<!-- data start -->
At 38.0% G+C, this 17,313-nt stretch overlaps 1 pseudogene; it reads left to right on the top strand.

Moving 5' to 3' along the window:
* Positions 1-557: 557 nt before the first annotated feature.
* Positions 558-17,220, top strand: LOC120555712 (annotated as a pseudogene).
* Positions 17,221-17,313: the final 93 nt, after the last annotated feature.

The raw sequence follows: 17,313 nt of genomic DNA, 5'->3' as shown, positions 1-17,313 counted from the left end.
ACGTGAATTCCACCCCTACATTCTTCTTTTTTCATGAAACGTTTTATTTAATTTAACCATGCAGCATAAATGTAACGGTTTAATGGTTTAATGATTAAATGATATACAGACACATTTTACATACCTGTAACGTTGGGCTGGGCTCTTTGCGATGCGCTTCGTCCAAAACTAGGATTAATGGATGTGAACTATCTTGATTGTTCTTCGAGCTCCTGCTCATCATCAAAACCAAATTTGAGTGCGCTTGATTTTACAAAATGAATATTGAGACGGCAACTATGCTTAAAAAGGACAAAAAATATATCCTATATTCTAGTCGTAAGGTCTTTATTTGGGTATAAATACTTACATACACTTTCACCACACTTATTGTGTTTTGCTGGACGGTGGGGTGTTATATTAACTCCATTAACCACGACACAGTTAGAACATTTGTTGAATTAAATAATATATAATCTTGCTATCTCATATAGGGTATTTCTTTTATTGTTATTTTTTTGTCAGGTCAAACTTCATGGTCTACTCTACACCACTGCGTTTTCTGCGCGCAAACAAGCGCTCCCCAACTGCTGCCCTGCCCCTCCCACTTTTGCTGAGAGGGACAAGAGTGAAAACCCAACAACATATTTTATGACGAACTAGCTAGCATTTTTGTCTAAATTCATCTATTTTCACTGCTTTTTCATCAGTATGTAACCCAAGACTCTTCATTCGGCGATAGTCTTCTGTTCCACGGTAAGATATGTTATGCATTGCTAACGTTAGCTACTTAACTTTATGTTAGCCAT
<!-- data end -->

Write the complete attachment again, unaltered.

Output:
At 38.0% G+C, this 17,313-nt stretch overlaps 1 pseudogene; it reads left to right on the top strand.

Moving 5' to 3' along the window:
* Positions 1-557: 557 nt before the first annotated feature.
* Positions 558-17,220, top strand: LOC120555712 (annotated as a pseudogene).
* Positions 17,221-17,313: the final 93 nt, after the last annotated feature.

The raw sequence follows: 17,313 nt of genomic DNA, 5'->3' as shown, positions 1-17,313 counted from the left end.
ACGTGAATTCCACCCCTACATTCTTCTTTTTTCATGAAACGTTTTATTTAATTTAACCATGCAGCATAAATGTAACGGTTTAATGGTTTAATGATTAAATGATATACAGACACATTTTACATACCTGTAACGTTGGGCTGGGCTCTTTGCGATGCGCTTCGTCCAAAACTAGGATTAATGGATGTGAACTATCTTGATTGTTCTTCGAGCTCCTGCTCATCATCAAAACCAAATTTGAGTGCGCTTGATTTTACAAAATGAATATTGAGACGGCAACTATGCTTAAAAAGGACAAAAAATATATCCTATATTCTAGTCGTAAGGTCTTTATTTGGGTATAAATACTTACATACACTTTCACCACACTTATTGTGTTTTGCTGGACGGTGGGGTGTTATATTAACTCCATTAACCACGACACAGTTAGAACATTTGTTGAATTAAATAATATATAATCTTGCTATCTCATATAGGGTATTTCTTTTATTGTTATTTTTTTGTCAGGTCAAACTTCATGGTCTACTCTACACCACTGCGTTTTCTGCGCGCAAACAAGCGCTCCCCAACTGCTGCCCTGCCCCTCCCACTTTTGCTGAGAGGGACAAGAGTGAAAACCCAACAACATATTTTATGACGAACTAGCTAGCATTTTTGTCTAAATTCATCTATTTTCACTGCTTTTTCATCAGTATGTAACCCAAGACTCTTCATTCGGCGATAGTCTTCTGTTCCACGGTAAGATATGTTATGCATTGCTAACGTTAGCTACTTAACTTTATGTTAGCCAT